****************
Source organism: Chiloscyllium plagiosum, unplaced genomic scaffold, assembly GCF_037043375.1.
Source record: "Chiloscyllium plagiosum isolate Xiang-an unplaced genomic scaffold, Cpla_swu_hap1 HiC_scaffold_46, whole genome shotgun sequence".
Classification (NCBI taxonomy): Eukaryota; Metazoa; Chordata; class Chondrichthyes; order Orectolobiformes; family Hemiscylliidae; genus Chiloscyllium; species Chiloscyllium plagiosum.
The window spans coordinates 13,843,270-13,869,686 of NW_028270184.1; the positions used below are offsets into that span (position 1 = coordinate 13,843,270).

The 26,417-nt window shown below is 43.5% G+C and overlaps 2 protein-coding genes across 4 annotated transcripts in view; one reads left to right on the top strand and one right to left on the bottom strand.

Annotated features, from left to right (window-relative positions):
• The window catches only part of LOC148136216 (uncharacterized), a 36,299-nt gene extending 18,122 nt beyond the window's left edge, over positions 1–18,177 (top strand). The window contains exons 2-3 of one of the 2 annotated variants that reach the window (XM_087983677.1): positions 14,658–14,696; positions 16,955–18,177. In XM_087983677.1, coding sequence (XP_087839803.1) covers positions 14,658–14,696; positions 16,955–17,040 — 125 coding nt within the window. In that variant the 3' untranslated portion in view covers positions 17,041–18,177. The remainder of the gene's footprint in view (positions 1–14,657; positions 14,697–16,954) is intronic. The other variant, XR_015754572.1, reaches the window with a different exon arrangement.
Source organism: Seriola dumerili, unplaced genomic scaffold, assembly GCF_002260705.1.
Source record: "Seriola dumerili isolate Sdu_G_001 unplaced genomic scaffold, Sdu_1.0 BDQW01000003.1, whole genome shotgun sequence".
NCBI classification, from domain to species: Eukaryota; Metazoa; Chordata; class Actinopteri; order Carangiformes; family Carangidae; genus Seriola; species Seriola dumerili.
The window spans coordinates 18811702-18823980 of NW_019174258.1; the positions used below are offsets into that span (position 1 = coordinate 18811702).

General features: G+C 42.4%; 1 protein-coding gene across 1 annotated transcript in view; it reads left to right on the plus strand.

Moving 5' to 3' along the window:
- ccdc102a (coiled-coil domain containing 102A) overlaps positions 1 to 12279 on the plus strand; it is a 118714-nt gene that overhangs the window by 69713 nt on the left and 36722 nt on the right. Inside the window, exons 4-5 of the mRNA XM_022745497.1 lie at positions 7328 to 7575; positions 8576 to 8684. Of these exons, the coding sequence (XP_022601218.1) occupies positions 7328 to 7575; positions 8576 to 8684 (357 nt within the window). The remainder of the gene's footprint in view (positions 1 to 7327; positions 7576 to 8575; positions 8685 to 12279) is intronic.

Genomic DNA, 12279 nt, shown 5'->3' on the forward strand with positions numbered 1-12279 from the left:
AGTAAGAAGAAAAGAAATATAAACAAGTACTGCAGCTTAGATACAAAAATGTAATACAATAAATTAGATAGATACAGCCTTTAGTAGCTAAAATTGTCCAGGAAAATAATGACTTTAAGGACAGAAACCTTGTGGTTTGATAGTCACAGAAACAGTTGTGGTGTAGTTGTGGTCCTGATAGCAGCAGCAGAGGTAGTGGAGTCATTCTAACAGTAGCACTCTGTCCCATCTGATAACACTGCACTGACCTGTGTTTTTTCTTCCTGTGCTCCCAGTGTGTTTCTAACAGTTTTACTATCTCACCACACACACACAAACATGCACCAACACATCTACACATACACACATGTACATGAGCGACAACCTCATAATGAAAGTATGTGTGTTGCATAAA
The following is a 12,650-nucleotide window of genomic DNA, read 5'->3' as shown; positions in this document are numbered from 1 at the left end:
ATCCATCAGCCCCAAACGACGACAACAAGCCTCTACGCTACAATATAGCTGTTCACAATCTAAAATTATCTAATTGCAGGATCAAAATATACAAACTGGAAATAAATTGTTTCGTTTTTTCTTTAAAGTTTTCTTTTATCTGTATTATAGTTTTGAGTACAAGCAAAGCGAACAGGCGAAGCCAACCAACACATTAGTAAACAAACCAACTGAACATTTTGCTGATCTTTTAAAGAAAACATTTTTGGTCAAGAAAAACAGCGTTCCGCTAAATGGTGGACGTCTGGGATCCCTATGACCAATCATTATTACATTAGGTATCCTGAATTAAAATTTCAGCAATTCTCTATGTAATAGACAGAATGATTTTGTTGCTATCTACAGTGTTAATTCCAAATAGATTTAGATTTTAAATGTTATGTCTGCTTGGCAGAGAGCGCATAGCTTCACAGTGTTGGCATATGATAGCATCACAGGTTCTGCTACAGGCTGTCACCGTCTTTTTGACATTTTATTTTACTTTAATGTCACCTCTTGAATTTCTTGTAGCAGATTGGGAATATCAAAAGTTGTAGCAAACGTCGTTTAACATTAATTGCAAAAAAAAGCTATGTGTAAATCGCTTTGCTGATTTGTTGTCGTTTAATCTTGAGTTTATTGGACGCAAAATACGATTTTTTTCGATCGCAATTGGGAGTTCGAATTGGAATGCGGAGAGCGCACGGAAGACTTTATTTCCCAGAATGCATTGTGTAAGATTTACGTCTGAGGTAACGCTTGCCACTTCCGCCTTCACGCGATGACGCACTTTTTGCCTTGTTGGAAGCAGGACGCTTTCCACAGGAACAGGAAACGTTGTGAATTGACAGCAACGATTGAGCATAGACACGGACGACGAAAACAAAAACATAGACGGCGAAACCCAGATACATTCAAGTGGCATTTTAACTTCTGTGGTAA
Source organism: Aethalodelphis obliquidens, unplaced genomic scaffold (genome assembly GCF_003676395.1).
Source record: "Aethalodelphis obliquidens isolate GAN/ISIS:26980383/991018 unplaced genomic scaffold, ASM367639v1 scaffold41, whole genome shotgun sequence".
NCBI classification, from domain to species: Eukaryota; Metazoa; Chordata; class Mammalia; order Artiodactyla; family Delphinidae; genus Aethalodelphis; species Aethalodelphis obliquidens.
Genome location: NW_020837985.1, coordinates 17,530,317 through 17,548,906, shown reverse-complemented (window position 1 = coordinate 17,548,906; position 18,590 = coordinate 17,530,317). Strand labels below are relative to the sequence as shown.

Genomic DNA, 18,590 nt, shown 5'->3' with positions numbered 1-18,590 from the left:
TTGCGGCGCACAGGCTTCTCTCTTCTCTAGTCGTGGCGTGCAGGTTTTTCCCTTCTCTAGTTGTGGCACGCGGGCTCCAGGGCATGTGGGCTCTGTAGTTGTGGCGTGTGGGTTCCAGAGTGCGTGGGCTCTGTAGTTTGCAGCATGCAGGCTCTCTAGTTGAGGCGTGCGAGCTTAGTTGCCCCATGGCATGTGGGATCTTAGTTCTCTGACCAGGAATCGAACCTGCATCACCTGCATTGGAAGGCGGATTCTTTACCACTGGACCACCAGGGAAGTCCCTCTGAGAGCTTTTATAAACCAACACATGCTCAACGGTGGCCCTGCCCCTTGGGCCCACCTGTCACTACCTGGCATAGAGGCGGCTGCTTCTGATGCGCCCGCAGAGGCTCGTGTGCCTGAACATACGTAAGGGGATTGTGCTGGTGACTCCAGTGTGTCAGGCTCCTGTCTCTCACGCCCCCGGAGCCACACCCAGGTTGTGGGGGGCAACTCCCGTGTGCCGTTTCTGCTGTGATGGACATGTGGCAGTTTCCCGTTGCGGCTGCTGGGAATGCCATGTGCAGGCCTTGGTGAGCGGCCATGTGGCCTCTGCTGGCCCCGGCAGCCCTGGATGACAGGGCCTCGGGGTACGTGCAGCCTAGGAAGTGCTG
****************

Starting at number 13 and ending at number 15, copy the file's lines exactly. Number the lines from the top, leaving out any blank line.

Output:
Moving 5' to 3' along the window:
- ccdc102a (coiled-coil domain containing 102A) overlaps positions 1 to 12279 on the plus strand; it is a 118714-nt gene that overhangs the window by 69713 nt on the left and 36722 nt on the right. Inside the window, exons 4-5 of the mRNA XM_022745497.1 lie at positions 7328 to 7575; positions 8576 to 8684. Of these exons, the coding sequence (XP_022601218.1) occupies positions 7328 to 7575; positions 8576 to 8684 (357 nt within the window). The remainder of the gene's footprint in view (positions 1 to 7327; positions 7576 to 8575; positions 8685 to 12279) is intronic.

Genomic DNA, 12279 nt, shown 5'->3' on the forward strand with positions numbered 1-12279 from the left: